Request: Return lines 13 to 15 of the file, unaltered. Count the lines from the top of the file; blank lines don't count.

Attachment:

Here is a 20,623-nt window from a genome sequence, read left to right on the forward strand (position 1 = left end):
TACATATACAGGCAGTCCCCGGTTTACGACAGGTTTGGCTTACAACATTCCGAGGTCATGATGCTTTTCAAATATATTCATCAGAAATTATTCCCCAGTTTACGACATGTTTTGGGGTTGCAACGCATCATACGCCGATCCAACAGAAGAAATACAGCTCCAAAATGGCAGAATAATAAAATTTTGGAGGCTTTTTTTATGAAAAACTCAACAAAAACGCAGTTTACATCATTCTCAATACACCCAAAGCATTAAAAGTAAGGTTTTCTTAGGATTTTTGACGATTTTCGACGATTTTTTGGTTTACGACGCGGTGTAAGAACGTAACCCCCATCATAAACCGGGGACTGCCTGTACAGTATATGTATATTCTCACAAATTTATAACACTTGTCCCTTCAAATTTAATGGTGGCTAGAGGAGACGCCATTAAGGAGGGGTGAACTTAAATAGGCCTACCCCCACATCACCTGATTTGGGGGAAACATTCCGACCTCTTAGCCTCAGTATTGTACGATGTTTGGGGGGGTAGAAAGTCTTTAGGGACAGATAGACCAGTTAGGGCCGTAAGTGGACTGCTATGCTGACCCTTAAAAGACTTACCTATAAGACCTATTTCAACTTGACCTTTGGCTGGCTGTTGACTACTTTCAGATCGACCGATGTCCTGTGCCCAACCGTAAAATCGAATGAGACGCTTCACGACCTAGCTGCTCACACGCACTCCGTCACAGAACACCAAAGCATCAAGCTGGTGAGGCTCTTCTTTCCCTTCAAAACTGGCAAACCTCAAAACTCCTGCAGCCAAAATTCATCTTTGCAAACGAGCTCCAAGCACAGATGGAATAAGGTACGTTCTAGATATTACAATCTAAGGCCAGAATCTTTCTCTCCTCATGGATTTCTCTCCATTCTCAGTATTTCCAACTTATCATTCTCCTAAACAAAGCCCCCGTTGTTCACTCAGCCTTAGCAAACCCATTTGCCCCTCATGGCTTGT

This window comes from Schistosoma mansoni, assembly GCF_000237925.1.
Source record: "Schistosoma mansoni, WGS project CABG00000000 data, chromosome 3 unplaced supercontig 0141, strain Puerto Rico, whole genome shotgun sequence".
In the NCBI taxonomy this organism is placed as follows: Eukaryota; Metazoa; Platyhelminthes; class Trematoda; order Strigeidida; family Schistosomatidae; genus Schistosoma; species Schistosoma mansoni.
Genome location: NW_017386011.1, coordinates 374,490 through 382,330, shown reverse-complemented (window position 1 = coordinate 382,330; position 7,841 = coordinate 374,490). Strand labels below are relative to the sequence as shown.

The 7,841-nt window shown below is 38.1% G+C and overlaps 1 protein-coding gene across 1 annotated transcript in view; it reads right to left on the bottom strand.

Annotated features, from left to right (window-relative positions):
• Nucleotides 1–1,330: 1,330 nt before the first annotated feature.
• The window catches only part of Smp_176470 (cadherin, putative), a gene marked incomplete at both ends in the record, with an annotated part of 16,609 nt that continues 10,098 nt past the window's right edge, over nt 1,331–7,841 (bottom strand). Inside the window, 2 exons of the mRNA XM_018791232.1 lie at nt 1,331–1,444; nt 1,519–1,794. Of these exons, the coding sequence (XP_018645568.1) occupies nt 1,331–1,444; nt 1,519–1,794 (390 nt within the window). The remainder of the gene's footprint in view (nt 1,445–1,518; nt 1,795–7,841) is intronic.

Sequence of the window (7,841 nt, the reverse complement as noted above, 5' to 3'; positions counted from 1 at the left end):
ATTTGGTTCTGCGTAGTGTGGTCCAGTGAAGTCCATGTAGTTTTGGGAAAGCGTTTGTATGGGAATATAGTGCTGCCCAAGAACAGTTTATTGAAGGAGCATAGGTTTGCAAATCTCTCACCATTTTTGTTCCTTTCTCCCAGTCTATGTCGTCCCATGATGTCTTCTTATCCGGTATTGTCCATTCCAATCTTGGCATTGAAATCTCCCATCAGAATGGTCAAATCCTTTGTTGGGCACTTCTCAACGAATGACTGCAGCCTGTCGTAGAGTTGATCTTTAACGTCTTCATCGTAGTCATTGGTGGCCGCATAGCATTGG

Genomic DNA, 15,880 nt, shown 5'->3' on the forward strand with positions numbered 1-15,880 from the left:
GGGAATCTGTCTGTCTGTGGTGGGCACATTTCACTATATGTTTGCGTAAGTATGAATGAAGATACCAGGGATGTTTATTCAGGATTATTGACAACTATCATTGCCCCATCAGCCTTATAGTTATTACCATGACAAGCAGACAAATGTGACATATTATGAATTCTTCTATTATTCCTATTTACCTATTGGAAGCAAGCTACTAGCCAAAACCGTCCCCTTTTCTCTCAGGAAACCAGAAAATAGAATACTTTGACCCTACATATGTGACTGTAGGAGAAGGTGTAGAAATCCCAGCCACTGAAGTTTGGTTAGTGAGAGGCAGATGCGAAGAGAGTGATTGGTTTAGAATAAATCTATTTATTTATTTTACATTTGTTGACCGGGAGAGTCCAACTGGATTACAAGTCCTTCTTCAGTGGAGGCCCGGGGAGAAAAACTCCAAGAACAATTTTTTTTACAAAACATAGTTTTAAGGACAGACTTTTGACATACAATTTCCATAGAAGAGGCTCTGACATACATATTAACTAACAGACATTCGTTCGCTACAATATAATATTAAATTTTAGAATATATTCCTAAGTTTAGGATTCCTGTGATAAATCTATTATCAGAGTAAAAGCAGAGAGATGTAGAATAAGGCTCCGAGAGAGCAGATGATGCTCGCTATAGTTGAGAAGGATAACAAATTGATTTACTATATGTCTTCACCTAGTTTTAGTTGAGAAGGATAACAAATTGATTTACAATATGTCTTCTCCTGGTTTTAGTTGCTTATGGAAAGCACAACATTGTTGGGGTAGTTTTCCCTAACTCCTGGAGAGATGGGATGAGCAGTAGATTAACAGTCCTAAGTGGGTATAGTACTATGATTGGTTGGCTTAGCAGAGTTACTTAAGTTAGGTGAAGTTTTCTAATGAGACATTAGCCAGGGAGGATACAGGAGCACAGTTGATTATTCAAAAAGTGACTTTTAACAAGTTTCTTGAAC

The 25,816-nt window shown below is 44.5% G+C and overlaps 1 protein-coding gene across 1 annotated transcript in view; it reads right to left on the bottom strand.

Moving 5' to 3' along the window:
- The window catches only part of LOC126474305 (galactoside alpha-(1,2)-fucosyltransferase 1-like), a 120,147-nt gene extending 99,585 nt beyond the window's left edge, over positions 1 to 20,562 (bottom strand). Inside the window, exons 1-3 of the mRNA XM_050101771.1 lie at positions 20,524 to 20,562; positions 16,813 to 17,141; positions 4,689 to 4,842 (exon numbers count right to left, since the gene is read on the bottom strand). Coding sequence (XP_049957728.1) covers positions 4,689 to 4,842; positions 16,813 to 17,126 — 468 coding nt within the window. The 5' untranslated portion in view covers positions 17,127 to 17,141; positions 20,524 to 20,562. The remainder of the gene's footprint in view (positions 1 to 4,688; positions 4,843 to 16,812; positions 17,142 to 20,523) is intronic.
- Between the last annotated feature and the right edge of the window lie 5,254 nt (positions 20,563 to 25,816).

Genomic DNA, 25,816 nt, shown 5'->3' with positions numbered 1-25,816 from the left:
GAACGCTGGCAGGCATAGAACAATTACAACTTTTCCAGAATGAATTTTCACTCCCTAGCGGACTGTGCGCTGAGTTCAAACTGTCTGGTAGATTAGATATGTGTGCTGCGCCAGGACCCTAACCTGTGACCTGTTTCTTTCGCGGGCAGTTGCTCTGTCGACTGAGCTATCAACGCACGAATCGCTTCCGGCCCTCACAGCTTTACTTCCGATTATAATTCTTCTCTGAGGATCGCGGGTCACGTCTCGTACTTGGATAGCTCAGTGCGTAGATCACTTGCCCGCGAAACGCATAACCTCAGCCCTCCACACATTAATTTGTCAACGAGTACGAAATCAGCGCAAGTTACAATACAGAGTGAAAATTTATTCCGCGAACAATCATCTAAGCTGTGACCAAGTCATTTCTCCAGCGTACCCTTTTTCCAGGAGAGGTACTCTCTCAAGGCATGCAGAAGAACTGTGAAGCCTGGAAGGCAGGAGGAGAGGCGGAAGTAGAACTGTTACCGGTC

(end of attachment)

Genomic DNA, 15,880 nt, shown 5'->3' on the forward strand with positions numbered 1-15,880 from the left:
GGGAATCTGTCTGTCTGTGGTGGGCACATTTCACTATATGTTTGCGTAAGTATGAATGAAGATACCAGGGATGTTTATTCAGGATTATTGACAACTATCATTGCCCCATCAGCCTTATAGTTATTACCATGACAAGCAGACAAATGTGACATATTATGAATTCTTCTATTATTCCTATTTACCTATTGGAAGCAAGCTACTAGCCAAAACCGTCCCCTTTTCTCTCAGGAAACCAGAAAATAGAATACTTTGACCCTACATATGTGACTGTAGGAGAAGGTGTAGAAATCCCAGCCACTGAAGTTTGGTTAGTGAGAGGCAGATGCGAAGAGAGTGATTGGTTTAGAATAAATCTATTTATTTATTTTACATTTGTTGACCGGGAGAGTCCAACTGGATTACAAGTCCTTCTTCAGTGGAGGCCCGGGGAGAAAAACTCCAAGAACAATTTTTTTTACAAAACATAGTTTTAAGGACAGACTTTTGACATACAATTTCCATAGAAGAGGCTCTGACATACATATTAACTAACAGACATTCGTTCGCTACAATATAATATTAAATTTTAGAATATATTCCTAAGTTTAGGATTCCTGTGATAAATCTATTATCAGAGTAAAAGCAGAGAGATGTAGAATAAGGCTCCGAGAGAGCAGATGATGCTCGCTATAGTTGAGAAGGATAACAAATTGATTTACTATATGTCTTCACCTAGTTTTAGTTGAGAAGGATAACAAATTGATTTACAATATGTCTTCTCCTGGTTTTAGTTGCTTATGGAAAGCACAACATTGTTGGGGTAGTTTTCCCTAACTCCTGGAGAGATGGGATGAGCAGTAGATTAACAGTCCTAAGTGGGTATAGTACTATGATTGGTTGGCTTAGCAGAGTTACTTAAGTTAGGTGAAGTTTTCTAATGAGACATTAGCCAGGGAGGATACAGGAGCACAGTTGATTATTCAAAAAGTGACTTTTAACAAGTTTCTTGAAC

The 25,816-nt window shown below is 44.5% G+C and overlaps 1 protein-coding gene across 1 annotated transcript in view; it reads right to left on the bottom strand.